They dove deep, very deep. Halibut’s test depth had been 710 feet. In other words, that was the depth the official documents and experts said the boat could safely operate at. As a submarine, dives deeper and deeper into the ocean, it is subjected to more and more pressure, above, below and on the sides of the boat. All submarines have their limits, known as the crush depth, the depth which water pressure becomes so much that the steel of the boat can no longer hold back the pressure of the water. When there is so much water around the boat it will squeeze the hull and crush it like an empty soda can in the hands of a heavy weight wrestler. Halibut’s captain, like many captains trying to escape relentless Japanese attacks during World War II, took a page from their books and drove Halibut a little deeper. They continued on somewhere between 805, 810, the Russians still tracking them. There were ways of escape, methods, tricks that would through the Russians, any anti-submarine warfare team off and allow a submarine to escape. The Russians, according to John were not too skilled, but they had a good learning curve and were getting close. The best way for a submarine to escape was to
find what was known as a thermal layer, enter it, and hide there. A thermal layer is an area of ocean, varying in size, where the temperature has suddenly increased. It is not by much, usually about five degrees or so, but the effects this temperature change has on sound is profound. Sound equipment cannot detect much outside the thermal layer, likewise, hunter sound equipment will usually lose track of a submarine when it enters this layer. Research into thermal layers during the war had resulted in the addition of a small piece of equipment onboard submarines called the bathythermograph, a small device that displayed the temperature of the water around the boat which was instrumental in detecting these layers. Many a crew saved themselves from further torment and possible destruction by finding one of these and slipping their boat into it, confusing and eventually loosing hunting vessels above.
Cold War boats had lost hunters in a similar way. They would drive the boat at high speed, find a layer, enter it, shut the engines down while using hard right rudder. It literally threw the sound of the boat like a decoy and sent the hunting vessel on a wild porpoise chase.
The problem was the weather. Above sea it had been a perfect week for exercises for the Russian Navy with clear skies, calm winds, and nice weather, which allowed Halibut to gather all that data as well. But that also meant there would be few thermal layers in the ocean and, therefore almost no cover. It was not until later that the weather began to pick up and Halibut was able to find its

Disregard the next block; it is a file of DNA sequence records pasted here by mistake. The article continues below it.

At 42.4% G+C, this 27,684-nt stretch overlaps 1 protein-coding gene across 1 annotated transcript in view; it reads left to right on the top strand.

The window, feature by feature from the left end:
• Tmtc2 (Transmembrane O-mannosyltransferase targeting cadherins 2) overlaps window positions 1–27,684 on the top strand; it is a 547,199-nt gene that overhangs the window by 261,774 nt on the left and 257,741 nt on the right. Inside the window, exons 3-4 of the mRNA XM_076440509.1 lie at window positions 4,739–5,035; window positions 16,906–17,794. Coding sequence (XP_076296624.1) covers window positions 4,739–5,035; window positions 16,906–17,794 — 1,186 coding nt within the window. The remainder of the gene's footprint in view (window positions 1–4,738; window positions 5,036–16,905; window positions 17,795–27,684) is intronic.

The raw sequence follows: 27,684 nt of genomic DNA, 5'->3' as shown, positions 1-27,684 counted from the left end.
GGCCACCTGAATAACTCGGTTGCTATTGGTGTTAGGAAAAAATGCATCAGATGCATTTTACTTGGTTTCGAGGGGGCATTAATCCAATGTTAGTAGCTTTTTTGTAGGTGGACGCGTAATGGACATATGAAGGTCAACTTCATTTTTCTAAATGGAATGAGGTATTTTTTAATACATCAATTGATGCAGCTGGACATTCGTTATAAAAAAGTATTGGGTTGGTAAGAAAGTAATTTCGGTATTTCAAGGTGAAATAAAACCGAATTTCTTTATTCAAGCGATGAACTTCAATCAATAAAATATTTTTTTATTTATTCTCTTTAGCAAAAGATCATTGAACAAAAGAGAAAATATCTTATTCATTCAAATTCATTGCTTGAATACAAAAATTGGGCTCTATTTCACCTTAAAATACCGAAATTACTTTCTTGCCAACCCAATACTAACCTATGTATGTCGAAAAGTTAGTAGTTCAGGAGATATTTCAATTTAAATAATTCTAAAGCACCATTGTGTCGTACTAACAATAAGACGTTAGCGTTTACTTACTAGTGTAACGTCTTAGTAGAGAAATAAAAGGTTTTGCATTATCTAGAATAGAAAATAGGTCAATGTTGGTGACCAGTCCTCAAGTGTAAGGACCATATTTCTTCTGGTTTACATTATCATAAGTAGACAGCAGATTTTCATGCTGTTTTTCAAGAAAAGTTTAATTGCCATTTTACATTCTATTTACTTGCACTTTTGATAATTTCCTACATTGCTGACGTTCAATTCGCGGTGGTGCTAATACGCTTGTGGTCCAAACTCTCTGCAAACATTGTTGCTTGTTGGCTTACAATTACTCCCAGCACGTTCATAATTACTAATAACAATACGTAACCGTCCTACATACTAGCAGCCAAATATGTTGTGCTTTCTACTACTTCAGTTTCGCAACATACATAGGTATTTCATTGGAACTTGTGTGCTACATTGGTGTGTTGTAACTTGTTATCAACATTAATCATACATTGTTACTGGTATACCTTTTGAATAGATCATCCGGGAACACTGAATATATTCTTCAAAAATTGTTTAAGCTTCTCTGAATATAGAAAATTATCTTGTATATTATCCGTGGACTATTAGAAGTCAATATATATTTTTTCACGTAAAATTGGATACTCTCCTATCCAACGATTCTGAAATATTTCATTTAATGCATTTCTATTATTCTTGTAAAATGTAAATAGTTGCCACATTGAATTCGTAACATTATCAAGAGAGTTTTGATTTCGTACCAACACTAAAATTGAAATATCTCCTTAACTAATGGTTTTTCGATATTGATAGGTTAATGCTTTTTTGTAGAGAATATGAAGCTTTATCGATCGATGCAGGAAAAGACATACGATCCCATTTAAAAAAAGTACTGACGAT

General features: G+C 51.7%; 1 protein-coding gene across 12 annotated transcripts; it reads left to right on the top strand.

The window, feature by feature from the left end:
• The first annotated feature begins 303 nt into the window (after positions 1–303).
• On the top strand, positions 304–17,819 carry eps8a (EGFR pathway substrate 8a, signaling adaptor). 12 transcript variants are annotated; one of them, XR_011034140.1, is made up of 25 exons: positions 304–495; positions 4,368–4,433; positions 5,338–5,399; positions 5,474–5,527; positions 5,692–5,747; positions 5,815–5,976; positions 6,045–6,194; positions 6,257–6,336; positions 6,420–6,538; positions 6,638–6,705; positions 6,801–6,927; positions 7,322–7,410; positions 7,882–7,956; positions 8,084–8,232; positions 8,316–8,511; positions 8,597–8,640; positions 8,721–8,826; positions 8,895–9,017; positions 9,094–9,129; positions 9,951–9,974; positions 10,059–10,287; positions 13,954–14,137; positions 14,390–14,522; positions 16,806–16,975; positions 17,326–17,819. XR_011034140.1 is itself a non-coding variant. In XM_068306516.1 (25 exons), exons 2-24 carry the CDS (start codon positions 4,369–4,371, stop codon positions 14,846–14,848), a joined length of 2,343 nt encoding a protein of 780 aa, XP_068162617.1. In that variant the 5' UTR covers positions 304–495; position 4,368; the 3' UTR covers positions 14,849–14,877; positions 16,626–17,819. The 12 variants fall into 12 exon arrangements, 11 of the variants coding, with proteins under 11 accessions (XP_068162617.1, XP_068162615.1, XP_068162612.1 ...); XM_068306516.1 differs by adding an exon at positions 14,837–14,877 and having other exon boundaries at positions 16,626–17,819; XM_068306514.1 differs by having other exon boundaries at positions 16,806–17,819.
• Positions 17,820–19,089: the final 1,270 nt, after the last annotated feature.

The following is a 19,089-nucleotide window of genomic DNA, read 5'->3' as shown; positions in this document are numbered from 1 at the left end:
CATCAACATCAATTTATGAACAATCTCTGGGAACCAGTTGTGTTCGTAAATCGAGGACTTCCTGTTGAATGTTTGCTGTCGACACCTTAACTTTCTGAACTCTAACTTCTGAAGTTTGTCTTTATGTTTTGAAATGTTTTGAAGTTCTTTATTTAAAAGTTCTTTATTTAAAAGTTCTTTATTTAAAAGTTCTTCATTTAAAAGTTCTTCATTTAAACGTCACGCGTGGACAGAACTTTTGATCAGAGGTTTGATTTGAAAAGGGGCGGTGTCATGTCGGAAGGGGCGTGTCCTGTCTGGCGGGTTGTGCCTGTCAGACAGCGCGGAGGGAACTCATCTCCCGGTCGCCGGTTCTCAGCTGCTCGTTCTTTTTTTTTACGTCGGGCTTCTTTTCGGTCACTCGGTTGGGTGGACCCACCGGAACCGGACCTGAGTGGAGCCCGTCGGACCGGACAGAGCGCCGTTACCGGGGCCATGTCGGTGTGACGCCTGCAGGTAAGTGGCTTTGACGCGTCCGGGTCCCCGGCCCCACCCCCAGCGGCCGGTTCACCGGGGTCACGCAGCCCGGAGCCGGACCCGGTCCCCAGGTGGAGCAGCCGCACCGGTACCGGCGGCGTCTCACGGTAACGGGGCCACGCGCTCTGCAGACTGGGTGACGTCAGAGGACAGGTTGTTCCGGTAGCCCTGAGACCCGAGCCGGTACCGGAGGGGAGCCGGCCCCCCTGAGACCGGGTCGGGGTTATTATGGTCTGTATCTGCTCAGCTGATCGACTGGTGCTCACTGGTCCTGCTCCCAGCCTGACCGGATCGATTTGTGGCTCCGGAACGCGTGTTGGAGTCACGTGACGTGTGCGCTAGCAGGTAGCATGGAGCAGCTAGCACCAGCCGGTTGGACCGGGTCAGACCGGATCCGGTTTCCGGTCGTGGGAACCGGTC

thermal layers, hide and lose the Russian destroyers.

With their escape complete, and the Russian destroyers returning home, Halibut could drive away to a safer distance. But this was not the end of their seventh patrol, not by a long shot. They still had seven more weeks to go and much more snooping to do in addition to serving as a reminder as to what the Russians would face in retaliation if they decided to begin WWIII. That was a deterrence patrol.

 About 25 to 30 miles away from their patrol area, they cleaned up the boat, fixed what they had to and returned to what would be the last patrol of the USS Halibut as a Regulus missile boat. Next would be her yearlong metamorphosis into the pure spy boat written about in Blind Man’s Bluff. This was neither the first time nor the last time a US submarine would be depth charged by Russian surface forces, but little came of this politically. Rare, if ever, is the story such as this in popular media. The Russians never sank one of our boats and the charges they were using were not very big or powerful ones. This was intentional. These depth charges, smaller ones, were never designed to sink a submarine, but to serve as a warning shot to let the US submarine know that they were found, the jig was up, come up and show yourself.

It may seem like a dirty writer’s trick to drop that little piece of information at the end, as if to say, “oh, but Halibut was never in any kind of danger.” One has to remember, that crew was cut off, and crew did not have the benefit of foresight. That crew, at the moment those charges were falling, did not know what was to follow after the next charge- another warning or the real thing.

Had WWIII begun?

All they knew was that there were explosives being dropped around them and they had no idea when it would end. Perhaps the best indicator of this was in the forward torpedo room.

 They had two of the tubes flooded down, loaded each with a very real, very live torpedo, ready to shoot if the need presented itself.

Thankfully it never did.